What You Can Do For Politics

The Effects of Your Contribution to Cedar Park


Photo by Kel Lemons/Balfour

Voting signs at Williamson County voting location on Election Day in Texas.

Jaden Kolenbrander, Reporter

If there’s one thing that the storming of the Capitol building in early January has taught the USA, it’s how fragile democracy can become. Trump supporters, some disguised under defending election integrity and others proclaiming outright hatred for certain groups through the presence of memorabilia like the Confederate Flag and the swastika, overwhelmed our Capitol and marched in. Some had the intent of taking politicians hostage, according to ABC27

You may know a few conservatives, maybe even some Trump supporters who whole-heartedly agreed with his rhetoric throughout his first term. Of course, none of them actively participated in a riot. But it’s interesting how far one political movement can go. The hype around Trump was unprecedented in the modern era – finally, it felt like there was a presidential contender who cut through the noise and spoke directly to the people’s fears. Now, fast-forward to today and see what they almost accomplished.

I hope none of you have the same aspirations as the insurrectionists we saw that day. However, Trump proves that even the average person is capable of making political changes, whether good or bad. And if you want to prevent such events from occurring again, our democracy was meant for the average person to let their voices be heard, to shift the talking points that our politicians discuss. 

Many of us participate in political inaction. You may scroll past the newsfeed on Twitter without second thought, or hear of the new bill that our politicians certified in the Capitol building that was inches away from a successful coup without inquiring further as to how it affects you, your friends and family, or American citizens at large. It’s understandable when it often seems like our state representatives and our senators have to take two steps back for every step forward, depriving us of the legislation we desperately need to reach a bipartisan agreement. Politics is a slow, bureaucratic process that rarely gives rewards to those who engage with it. But it’s also a necessity that allows anyone’s opinion to influence the marketplace of ideas, and if we want to reach the best solution possible for ensuring a better future for our generation. So, what steps can be taken to guarantee an active role in what our government does?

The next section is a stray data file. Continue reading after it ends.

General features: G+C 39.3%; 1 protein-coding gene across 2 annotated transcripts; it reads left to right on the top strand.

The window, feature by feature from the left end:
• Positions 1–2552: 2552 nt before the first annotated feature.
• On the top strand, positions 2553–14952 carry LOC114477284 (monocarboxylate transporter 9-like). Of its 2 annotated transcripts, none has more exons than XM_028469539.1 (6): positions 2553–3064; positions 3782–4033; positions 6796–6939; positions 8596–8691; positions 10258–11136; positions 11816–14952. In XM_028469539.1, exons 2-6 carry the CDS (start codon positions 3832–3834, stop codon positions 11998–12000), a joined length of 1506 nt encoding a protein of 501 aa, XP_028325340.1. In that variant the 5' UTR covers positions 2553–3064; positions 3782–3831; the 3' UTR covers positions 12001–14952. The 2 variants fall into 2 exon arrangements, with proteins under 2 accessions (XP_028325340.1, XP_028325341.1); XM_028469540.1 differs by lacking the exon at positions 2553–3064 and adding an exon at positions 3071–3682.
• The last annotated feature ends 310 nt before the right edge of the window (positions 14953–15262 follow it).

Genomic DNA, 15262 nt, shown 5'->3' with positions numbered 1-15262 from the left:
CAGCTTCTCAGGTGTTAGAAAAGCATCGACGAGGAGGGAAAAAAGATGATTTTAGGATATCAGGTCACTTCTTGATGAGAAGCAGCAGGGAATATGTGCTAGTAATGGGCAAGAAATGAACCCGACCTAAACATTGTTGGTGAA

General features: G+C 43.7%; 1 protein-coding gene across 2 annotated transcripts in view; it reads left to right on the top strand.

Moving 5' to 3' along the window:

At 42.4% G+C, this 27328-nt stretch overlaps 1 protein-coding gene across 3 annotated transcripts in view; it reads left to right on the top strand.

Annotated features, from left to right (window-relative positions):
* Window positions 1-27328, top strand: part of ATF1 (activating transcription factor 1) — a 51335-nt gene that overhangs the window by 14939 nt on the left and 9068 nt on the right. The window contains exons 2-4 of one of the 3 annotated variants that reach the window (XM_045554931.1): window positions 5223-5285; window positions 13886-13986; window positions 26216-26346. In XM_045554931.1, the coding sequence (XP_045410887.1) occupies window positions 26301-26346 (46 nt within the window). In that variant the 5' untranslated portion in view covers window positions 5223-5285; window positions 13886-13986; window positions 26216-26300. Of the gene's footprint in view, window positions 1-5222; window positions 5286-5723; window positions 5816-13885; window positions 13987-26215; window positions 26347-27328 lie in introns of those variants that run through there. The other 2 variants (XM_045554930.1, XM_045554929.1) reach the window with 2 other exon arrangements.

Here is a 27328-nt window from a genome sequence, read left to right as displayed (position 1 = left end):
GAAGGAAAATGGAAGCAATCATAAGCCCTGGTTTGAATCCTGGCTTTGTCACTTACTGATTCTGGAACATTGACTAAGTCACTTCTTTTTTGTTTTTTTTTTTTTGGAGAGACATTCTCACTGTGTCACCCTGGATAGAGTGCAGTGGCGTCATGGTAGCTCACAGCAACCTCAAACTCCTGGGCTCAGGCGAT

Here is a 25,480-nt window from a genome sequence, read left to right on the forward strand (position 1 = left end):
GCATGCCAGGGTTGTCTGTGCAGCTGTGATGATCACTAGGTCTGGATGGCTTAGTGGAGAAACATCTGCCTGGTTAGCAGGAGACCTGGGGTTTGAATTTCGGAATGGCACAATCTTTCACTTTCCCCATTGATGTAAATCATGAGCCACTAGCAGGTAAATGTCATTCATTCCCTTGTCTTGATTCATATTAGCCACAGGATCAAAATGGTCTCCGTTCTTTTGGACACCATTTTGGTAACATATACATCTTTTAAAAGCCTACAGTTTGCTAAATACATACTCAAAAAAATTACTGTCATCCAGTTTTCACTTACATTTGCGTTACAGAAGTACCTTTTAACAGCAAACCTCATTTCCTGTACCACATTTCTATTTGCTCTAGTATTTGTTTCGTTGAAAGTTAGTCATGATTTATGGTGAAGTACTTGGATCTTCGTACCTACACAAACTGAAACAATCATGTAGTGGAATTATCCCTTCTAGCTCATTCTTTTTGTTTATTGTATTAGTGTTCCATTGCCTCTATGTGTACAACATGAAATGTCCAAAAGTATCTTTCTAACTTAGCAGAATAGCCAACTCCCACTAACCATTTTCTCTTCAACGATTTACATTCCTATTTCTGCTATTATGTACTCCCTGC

Well, you don’t have to participate at a national level. Local politics can be just as important to the average citizen as they are at the federal level. The City of Cedar Park has an election for their city council on May 1, 2021. Actions can be as small as researching the policies and background of your candidates. Informing yourself is the first step to making a significant impact on the systems that dictate your day-to-day life. And if there’s a candidate you like, you can volunteer for their campaign and organize a small program at your school, club meeting, house or anywhere else that people gather. Often, this amplifies the policies that many average citizens may want or need but have not been suggested. 

Getting involved in politics doesn’t require travel, a significant amount of money or time. The optimal political plan can be reached without violence, and the changes we make can be as small as adding trees to a park or funding an initiative to add a computer lab to every elementary school in the district. Websites and organizations like the Williamson County Democratic Party and the Williamson County Republican Party are examples of groups to join in order to become familiar with our local politics. What Trump advocated for in his last days were nebulous allegations of voter fraud and pitting his supporters against vaguely defined corruption. What you can do is bring critical talking points to the forefront that will have a concrete effect on the well-being of our community.